It’s a simple solution, but it also leaves a lot to be desired. Whereas the movie shows the British dragoons tearing free blacks away from their homes, the reality was in many cases the reverse, with many slaves escaping their Patriot masters to make a bid for freedom behind British lines. Ironically, Benjamin Martin’s fictional military exploits are similar to those of a real South Carolina officer named Thomas Sumter, who paid his recruits with slaves confiscated from Tories.
The makers of 300, by contrast, didn’t try to gloss over the unsavory aspects of their historical protagonists. The Spartans leave weak infants to die of exposure, they savagely discipline their own children to turn them into hardened soldiers, they cherish the idea of death on the battlefield, and they slaughter their wounded enemies and desecrate their bodies. And the audience is expected to accept the characters for what they are—even to celebrate them for it.
The movie not only gives us the Spartans in all their ruthlessness, but makes us empathize with them. You probably wouldn’t want to live among them, and you certainly wouldn’t want to be a wounded Persian falling into their hands, but it’s fun to root for them for a couple of hours. This solution seems more historically honest than the approach taken in The Patriot, and it works pretty well when you’re telling a story in which there are obvious good guys and bad guys.
Of course, 300 tells the story entirely from the Spartans’ perspective. Can filmmakers tell the story of some historic event holistically—that is, from a variety of perspectives—while conveying the past’s “otherness” and still make audiences empathize with all the characters involved? Can they do on film what David Hackett Fischer did in his book Paul Revere’s Ride, approaching “both Paul Revere and Thomas Gage with sympathy and genuine respect” even though the main characters act in opposition to each other? I think one movie that handles this really well is John Lee Hancock’s 2004 film The Alamo.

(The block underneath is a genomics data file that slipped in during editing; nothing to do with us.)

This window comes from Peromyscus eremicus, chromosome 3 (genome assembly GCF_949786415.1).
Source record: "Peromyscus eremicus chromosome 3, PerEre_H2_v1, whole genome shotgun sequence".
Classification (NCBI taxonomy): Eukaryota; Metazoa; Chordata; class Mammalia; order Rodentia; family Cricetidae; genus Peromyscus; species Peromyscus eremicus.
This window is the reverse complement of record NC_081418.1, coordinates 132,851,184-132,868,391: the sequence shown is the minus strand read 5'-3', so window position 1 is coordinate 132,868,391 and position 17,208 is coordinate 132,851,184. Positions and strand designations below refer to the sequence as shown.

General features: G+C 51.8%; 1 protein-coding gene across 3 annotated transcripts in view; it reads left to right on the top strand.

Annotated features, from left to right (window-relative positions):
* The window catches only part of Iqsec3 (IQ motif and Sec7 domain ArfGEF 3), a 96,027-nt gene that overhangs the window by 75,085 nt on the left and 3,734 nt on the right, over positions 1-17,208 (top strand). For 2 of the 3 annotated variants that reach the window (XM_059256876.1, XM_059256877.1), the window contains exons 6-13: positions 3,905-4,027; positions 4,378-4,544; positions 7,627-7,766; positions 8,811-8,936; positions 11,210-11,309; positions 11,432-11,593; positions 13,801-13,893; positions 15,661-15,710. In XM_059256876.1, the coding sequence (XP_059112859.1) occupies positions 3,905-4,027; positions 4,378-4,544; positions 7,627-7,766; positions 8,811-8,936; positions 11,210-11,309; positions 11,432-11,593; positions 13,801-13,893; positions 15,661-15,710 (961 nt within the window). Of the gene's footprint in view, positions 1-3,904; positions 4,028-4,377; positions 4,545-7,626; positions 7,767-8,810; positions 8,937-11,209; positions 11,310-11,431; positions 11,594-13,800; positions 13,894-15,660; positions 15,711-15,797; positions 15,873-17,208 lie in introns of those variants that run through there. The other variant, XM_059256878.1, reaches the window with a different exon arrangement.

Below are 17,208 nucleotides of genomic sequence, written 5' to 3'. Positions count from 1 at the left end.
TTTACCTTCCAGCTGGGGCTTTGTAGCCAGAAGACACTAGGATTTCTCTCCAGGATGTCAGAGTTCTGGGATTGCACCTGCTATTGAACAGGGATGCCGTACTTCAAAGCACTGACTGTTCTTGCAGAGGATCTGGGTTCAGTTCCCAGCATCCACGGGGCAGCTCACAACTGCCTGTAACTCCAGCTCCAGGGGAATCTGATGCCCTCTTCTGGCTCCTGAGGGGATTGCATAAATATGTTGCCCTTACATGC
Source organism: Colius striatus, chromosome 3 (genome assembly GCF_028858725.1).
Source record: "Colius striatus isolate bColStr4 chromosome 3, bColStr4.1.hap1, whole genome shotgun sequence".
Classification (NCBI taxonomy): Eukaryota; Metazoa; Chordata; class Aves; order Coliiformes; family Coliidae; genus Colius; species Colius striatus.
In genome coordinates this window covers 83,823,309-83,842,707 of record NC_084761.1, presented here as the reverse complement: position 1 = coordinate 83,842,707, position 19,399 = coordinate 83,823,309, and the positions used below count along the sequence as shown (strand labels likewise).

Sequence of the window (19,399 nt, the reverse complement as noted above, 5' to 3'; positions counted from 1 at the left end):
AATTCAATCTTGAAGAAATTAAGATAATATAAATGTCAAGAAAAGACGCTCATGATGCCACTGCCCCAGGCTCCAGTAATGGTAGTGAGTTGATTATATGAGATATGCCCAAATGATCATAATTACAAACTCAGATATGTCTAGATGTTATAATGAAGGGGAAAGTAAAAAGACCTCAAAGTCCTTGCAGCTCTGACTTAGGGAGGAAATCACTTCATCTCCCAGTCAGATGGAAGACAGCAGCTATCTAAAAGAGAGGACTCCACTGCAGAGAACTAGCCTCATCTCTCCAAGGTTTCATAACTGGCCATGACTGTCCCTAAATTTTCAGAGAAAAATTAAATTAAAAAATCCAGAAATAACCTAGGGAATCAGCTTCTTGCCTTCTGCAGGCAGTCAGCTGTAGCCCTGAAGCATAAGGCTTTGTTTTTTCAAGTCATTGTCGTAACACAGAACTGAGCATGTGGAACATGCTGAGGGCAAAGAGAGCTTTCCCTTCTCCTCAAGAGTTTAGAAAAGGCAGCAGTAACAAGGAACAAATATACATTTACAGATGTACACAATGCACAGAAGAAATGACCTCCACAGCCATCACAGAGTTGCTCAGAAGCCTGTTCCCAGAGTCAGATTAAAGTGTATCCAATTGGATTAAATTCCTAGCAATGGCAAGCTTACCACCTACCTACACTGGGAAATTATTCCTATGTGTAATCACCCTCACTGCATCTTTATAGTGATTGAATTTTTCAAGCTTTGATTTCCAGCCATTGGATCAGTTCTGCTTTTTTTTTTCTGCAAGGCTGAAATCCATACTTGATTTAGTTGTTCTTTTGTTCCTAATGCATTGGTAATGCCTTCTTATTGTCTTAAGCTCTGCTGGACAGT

As this scene demonstrates, the movie presents the Alamo’s defenders as heroic. Indeed, for some critics, they come across as too heroic. A number of reviewers accused the filmmakers of whitewashing the story. What struck me about the movie when I saw it, however, was its remarkable frankness about the protagonists’ shortcomings. Early scenes establish that David Crockett, Jim Bowie, and William Travis have all experienced some sort of disappointment or disgrace, and Texas represents a second chance for them. A short but sympathetic side plot involves a very young solider marching in Santa Anna’s army. Most notable, though, is how upfront the film is about the relationship between its heroes and their slaves—fittingly so, since the peculiar institution was one of the points of debate between the Texians and the Mexican government.
In one scene, Travis assigns two slaves named Sam and Joe the task of digging a well within the fort’s walls. ”Ain’t bad enough we got to fetch ‘em the water,” Sam complains, “now we got to find it for ‘em too.” Later, Sam tells Joe that when the Mexicans storm the mission, he should worry about saving his own life and let his master to fend for himself. (Travis did indeed own a young slave named Joe, who was wounded when the Alamo fell and escaped to freedom one year after San Jacinto.) These scenes establish that the enslaved members of the garrison have their own interests at stake, interests at odds with those of the protagonists with whom we’re supposed to identify. Contrast this with earlier depictions of black characters in Alamo movies, which tend to employ the familiar “faithful slave” narrative.